Black Hair Media Forum Homepage
BHM BHM BHM
Forum Home Forum Home > Lets Talk > Talk, Talk, and More Talk
  New Posts New Posts RSS Feed - Finger Raped in Barbados UPDATE- The Judgment
  FAQ FAQ  Forum Search   Register Register  Login Login
Perfect Hair Collection
 

Finger Raped in Barbados UPDATE- The Judgment

 
 Post Reply Post Reply




The Best Human Hair Available with No Service Match

Author
Diane (35) View Drop Down
Elite Member
Elite Member
Avatar

Joined: Sep 16 2006
Location: Jamrock
Status: Offline
Points: 40005
Post Options Post Options   Thanks (0) Thanks(0)   Quote Diane (35) Quote  Post ReplyReply Direct Link To This Post Topic: Finger Raped in Barbados UPDATE- The Judgment
    Posted: Oct 05 2013 at 12:30pm
Shanique Myrie elated at CCJ ruling
Changes to impact CARICOM nationals

Livern Barrett, Gleaner Writer

THE LANDMARK ruling by the Caribbean Court of Justice (CCJ) in the Shanique Myrie case could mean sweeping changes to the way Caribbean Community (CARICOM) nationals are treated while travelling throughout the region.

In its judgment handed down in Port-of-Spain, Trinidad, and streamed live in the Supreme Court in downtown Kingston yesterday, the CCJ outlined the benchmark treatment that CARICOM nationals should enjoy while moving across the region.

Myrie, who reported that she was subjected to a painful and humiliating body-cavity search in unsanitary conditions at the Grantley Adams International Airport in Barbados two years ago, was awarded BD$77,240 (J$4,007,983) in pecuniary and non-pecuniary damages.

"[With regard to] the body-cavity search to which she said she was subjected and the circumstances under which this cavity search allegedly took place, it was Miss Myrie on whom the burden of proof rested to prove these facts. And after examining all the oral and written evidence presented, the court found that she had properly discharged this burden," the CCJ found.

MESSAGE FOR JAMAICA

After the verdict, Myrie, surrounded by her attorneys and family members, said she was happy with the outcome.

"I want to tell Jamaica, always speak up for your rights … . Speak up about your rights and you will get justice," she told reporters.

"It's not about the money, it's about equal rights and justice," she insisted.

The six-member panel noted the 2007 decision of the CARICOM heads of government to allow member states to limit the free movement of persons considered "undesirables" or likely to become "a charge on the public purse", but made it clear "this entitlement must be construed as an exception to the right of entry".

"Consequently, the scope of the refusal and the grounds on which it should be based must be interpreted narrowly and strictly, and the burden of proof must rest on the member state that seeks to invoke either ground," the court found.

"The concept of undesirability must be concerned with the protection of public morals, the maintenance of public order and safety, and the protection of life and health," it added.

"The visiting national must present a genuine, present and sufficiently serious threat affecting one of the fundamental interests of society. The threat posed should, at the very least, be one to do something prohibited by national law," the CCJ said.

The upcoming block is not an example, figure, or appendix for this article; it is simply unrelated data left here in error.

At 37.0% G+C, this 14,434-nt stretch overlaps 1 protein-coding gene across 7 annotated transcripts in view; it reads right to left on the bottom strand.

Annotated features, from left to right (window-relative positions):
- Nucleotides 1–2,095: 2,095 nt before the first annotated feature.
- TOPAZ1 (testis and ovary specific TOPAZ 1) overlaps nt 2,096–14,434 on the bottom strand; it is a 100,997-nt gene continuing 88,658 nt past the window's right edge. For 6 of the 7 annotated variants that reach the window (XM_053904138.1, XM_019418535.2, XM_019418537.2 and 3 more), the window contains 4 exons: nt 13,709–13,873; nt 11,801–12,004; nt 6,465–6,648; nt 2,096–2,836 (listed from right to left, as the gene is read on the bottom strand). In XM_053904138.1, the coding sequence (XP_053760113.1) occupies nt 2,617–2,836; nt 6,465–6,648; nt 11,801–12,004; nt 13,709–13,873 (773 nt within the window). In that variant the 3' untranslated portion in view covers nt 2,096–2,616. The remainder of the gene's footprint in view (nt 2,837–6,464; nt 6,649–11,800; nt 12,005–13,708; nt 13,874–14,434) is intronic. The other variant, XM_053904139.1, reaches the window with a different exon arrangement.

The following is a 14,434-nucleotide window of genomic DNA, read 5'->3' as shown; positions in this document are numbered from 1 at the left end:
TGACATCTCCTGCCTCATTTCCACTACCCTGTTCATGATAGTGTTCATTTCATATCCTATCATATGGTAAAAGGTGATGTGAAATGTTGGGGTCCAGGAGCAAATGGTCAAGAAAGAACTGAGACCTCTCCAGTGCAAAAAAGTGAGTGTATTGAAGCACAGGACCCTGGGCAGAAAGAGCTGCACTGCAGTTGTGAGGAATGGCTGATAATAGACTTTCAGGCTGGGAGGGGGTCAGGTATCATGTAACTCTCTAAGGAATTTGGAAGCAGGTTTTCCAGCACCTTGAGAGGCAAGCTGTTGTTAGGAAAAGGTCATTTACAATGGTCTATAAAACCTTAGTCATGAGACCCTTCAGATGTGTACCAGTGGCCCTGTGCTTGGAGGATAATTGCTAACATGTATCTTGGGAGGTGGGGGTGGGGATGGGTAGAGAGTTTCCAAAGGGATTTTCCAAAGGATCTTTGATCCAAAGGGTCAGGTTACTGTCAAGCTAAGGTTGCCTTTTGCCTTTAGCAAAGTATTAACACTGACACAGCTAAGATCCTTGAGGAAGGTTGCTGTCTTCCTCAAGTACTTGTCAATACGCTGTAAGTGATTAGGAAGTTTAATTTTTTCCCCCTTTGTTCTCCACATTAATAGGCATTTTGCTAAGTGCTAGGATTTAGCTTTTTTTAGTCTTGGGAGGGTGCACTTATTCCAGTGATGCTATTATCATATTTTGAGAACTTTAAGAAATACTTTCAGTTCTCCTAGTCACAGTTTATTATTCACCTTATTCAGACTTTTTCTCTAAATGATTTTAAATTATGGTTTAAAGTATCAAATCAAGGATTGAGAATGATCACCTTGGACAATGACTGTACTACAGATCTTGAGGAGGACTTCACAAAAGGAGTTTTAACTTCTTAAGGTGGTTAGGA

The six-member panel also ruled that where a CARICOM national is refused entry into a member state on a legitimate ground, that individual should be given the opportunity to consult an attorney or a consular official from their own country or to contact a family member.

"In this context, this principle requires member states to give, promptly and in writing, reasons for refusing entry to a Community national," the CCJ declared.

"The receiving state is also obliged to inform the refused Community national of his or her right to challenge the decision," it continued.

As a result, the judges said they expect Barbados to interpret and apply its domestic laws liberally so as to harmonise them with CARICOM or, if this is not possible, to alter them.

livern.barrett@gleanerjm.com

Back to Top
Sponsored Links


Back to Top
Diane (35) View Drop Down
Elite Member
Elite Member
Avatar

Joined: Sep 16 2006
Location: Jamrock
Status: Offline
Points: 40005
Post Options Post Options   Thanks (0) Thanks(0)   Quote Diane (35) Quote  Post ReplyReply Direct Link To This Post Posted: Oct 05 2013 at 12:32pm
NEWS

VIDEO: Landmark ruling

Attorney says Shanique Myrie judgement significant for Caricom travel

BY KARYL WALKER Editor — Crime/Court Desk walkerk @jamaicaobserver.com

Saturday, October 05, 2013



Read more: http://www.jamaicaobserver.com/news/Landmark-ruling#ixzz2grzMe5GZ

KATHY-ANN Brown, the lawyer representing the Jamaican Government in the Shanique Myrie case, has hailed yesterday’s ruling of the Caribbean Court of Justice (CCJ) as significant for every Jamaican travelling throughout the Caricom region.

The court held that where a Caricom national is refused entry into a member state, that national should be given the opportunity to consult an attorney or a consular official of his or her country, or to contact a family member.


The court also ruled that member states should give, promptly and in writing, reasons for refusing entry. The receiving state is also obliged to inform the refused national of his or her right to challenge the decision.

Brown hailed the judgement — which was handed down via video conference — as historic, and said border officials in Caricom member states will have to ensure that they adhere to the tenets of the Revised Treaty of Chaguaramas when handling visitors who arrive at their ports of entry.

“It is important to every single Jamaican that the court has ruled on the right to access. The fact every single Jamaican has now been told that they can object to being denied the right of entry, I think is going to be positive for all of us,” Brown told the Jamaica Observer.

The court ruled that Barbados should pay damages amounting to BDS$77,240 (J$3,862,000) to Myrie for a serious breach of her right of entry into that country.

“In all the circumstances, the court made a declaration that Barbados had breached Ms Myrie’s right to enter Barbados. The court ordered Barbados to compensate Ms Myrie in pecuniary damages in the sum of BD$2,240 and non-pecuniary damages to the tune of BD$75,000.